E. Unfunded Mandates Reform Act (UMRA)
This action does not contain an unfunded mandate of $100 million or more as described in UMRA, 2 U.S.C. 1531-1538, and will not significantly or uniquely affect small governments. According to the information derived using the 2016 CDR, there are government entities that report to CDR, including: Seven municipalities, one county-level public utility district, and one tribal entity. However, under the changes finalized by this action, four of the municipalities will be exempt, with the remaining entities incurring a minimal average incremental burden and cost per site at about 0.1 hours and $8 per year, respectively. Consequently, impacts will not exceed $100 million for all governments.
In sum, the final rule is not expected to result in expenditures by State, local, and Tribal governments, in the aggregate, or by the private sector, of $100 million or more (when adjusted annually for inflation) in any one year. Accordingly, this final rule is not subject to the requirements of sections 202, 203, or 205 of UMRA.
This action will not have federalism implications. It will not have substantial direct effects on the states, on the relationship between the National Government and the states, or on the distribution of power and responsibilities among the various levels of government as specified in Executive Order 13132 (64 FR 43255, August 10, 1999). Thus, Executive Order 13132 does not apply to this action.
G. Executive Order 13175: Consultation and Coordination With Indian Tribal Governments
This action will not have tribal implications because it is not expected to have substantial direct effects on Start Printed Page 31995tribal governments, on the relationship between the Federal Government and the Indian tribes, or on the distribution of power and responsibilities between the Federal Government and Indian tribes as specified in Executive Order 13175 (65 FR 67249, November 9, 2000). According to the information presented in the economic analysis for the TSCA section 8(a) small manufacturer definition update (Ref. 1), one tribal entity reported during the 2016 CDR collection. Under the final rule, this entity is estimated to incur a minimal average incremental burden and cost per site at about 0.5 hour and $36 per year, respectively. Consequently, EPA has concluded that the impacts of the final rule will not significantly or uniquely affect the communities of tribal governments. Thus, Executive Order 13175 does not apply to this final rule.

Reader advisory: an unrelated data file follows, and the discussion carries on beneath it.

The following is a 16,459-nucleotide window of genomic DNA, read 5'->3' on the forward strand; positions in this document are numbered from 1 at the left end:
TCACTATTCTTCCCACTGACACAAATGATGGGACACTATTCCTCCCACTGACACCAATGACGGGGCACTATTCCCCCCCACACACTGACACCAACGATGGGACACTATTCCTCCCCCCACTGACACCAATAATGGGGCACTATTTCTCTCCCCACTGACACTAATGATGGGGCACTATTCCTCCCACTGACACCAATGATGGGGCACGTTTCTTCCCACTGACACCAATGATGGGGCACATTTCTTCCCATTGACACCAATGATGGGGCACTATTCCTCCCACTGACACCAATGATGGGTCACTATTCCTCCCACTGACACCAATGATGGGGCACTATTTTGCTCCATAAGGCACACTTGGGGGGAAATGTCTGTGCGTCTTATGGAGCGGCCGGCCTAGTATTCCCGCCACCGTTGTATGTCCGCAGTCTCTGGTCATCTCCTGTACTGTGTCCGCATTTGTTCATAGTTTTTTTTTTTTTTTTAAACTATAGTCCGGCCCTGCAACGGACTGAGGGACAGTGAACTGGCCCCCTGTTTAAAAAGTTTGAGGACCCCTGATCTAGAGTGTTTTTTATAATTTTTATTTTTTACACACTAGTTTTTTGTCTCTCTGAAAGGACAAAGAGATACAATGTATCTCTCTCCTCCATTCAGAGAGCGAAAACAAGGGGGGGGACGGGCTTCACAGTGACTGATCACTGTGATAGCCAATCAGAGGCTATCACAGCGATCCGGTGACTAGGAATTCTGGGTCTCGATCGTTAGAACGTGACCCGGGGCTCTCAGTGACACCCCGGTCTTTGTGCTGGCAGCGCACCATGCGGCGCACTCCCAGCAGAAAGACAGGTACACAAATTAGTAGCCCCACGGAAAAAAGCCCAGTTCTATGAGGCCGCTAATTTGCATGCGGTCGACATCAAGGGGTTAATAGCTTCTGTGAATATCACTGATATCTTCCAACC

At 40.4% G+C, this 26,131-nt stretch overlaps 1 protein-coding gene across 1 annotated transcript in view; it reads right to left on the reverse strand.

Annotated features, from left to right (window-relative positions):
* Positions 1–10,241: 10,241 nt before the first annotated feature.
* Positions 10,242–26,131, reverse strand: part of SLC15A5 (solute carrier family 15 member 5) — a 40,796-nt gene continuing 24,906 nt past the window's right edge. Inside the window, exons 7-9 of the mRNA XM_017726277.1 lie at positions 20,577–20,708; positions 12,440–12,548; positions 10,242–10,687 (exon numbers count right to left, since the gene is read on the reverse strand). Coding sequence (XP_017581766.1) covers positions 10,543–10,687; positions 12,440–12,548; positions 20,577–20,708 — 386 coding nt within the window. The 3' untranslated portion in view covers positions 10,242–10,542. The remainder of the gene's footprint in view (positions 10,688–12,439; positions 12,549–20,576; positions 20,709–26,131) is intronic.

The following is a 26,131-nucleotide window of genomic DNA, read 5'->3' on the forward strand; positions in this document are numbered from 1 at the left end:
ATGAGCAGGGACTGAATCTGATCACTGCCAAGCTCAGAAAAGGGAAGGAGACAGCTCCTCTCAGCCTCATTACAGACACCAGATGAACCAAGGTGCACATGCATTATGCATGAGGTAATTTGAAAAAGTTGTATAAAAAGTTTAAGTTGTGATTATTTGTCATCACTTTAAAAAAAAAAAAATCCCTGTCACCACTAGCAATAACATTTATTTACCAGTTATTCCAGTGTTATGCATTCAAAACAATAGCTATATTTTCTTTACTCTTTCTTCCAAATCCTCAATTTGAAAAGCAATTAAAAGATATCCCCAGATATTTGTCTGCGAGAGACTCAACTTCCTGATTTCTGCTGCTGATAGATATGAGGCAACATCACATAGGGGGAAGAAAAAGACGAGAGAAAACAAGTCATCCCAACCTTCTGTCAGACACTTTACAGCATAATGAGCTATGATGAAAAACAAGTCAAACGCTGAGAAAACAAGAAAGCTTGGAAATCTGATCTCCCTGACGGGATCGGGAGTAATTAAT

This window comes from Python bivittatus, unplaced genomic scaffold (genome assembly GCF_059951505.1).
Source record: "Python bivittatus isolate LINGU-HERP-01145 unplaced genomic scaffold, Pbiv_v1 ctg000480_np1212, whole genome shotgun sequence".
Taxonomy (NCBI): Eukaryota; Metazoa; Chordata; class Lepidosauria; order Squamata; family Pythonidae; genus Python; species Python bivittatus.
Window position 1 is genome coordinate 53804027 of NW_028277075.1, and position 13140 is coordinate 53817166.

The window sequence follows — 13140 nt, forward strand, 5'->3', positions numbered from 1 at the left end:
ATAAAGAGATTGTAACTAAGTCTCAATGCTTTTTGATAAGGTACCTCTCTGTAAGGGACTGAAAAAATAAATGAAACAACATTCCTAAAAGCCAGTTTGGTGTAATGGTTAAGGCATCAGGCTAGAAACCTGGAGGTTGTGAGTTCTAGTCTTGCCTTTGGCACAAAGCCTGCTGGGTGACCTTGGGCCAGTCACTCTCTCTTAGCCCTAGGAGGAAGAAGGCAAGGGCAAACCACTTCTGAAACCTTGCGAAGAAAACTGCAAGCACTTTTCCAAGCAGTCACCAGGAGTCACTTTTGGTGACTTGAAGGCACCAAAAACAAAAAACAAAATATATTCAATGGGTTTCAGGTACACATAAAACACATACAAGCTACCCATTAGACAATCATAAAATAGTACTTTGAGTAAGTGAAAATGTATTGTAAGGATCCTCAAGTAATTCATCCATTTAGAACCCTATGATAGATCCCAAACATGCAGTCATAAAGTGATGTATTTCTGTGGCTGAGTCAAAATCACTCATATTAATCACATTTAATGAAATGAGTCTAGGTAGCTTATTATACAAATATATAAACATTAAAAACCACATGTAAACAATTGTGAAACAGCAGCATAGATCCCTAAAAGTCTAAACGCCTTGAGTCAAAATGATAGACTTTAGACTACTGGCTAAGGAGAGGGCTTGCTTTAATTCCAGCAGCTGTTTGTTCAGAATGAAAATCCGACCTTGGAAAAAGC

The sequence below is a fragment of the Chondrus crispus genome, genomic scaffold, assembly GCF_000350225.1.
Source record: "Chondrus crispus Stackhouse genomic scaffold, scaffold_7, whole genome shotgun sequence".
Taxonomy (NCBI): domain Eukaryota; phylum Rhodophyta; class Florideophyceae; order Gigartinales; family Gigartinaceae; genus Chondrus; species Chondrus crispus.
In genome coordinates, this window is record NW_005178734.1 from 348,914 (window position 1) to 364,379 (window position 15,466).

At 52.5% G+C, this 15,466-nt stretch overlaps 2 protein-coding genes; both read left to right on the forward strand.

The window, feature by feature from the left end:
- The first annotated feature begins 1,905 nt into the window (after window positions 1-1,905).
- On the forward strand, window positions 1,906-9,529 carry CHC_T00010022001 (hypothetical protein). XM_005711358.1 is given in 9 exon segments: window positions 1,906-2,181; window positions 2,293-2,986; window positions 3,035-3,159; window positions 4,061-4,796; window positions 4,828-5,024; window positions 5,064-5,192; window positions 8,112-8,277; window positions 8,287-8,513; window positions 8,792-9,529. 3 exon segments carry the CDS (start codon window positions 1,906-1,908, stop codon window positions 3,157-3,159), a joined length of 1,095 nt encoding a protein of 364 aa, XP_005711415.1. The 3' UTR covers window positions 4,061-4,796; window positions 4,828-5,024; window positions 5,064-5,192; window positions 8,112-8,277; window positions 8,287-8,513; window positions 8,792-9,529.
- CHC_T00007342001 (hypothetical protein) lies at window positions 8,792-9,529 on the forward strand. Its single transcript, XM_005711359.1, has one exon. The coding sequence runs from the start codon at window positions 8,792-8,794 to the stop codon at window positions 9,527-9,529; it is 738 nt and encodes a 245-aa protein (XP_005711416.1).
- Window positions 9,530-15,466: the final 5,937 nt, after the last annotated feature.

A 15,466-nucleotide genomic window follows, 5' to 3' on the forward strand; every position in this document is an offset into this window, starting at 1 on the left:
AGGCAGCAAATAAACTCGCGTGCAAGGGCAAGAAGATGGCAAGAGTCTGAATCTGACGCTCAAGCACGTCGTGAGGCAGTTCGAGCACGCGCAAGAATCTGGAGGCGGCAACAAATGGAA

H. Executive Order 13045: Protection of Children From Environmental Health and Safety Risks
EPA interprets Executive Order 13045 (62 FR 19885, April 23, 1997), as applying to those regulatory actions that concern environmental health and safety risks that EPA has reason to believe may disproportionately affect children, per the definition of “covered regulatory action” in section 2-202 of the Executive Order. This action is not subject to Executive Order 13045 because it does not concern an environmental health risk or safety risk.
I. Executive Order 13211: Actions Concerning Regulations That Significantly Affect Energy Supply, Distribution, or Use
This action is not a “significant energy action” as defined in Executive Order 13211 (66 FR 28355, May 22, 2001) because it is not likely to have a significant adverse effect on the supply, distribution, or use of energy.
J. National Technology Transfer and Advancement Act (NTTAA)
Because this action does not involve any technical standards, NTTAA section 12(d), 15 U.S.C. 272 note, does not apply to this action.
K. Executive Order 12898: Federal Actions To Address Environmental Justice in Minority Populations and Low-Income Populations
This action will not have high and adverse human health or environmental effects on minority populations, low-income populations, and/or indigenous peoples as specified in Executive Order 12898 (59 FR 7629, February 16, 1994).
The final rule is directed at manufacturers (including importers) of chemical substances. All consumers of these chemical products and all workers who come into contact with these chemical substances could benefit if data regarding the chemical substances' health and environmental effects were developed. Therefore, it does not appear that the costs and the benefits of the final rule will be disproportionately distributed across different geographic regions or among different categories of individuals.
VI. Congressional Review Act (CRA)
Pursuant to the CRA (5 U.S.C. 801 et seq.), EPA will submit a report containing this rule and other required information to the U.S. Senate, the U.S. House of Representatives, and the Comptroller General of the United States prior to publication of the rule in the Federal Register. This action is not a “major rule” as defined by 5 U.S.C. 804(2).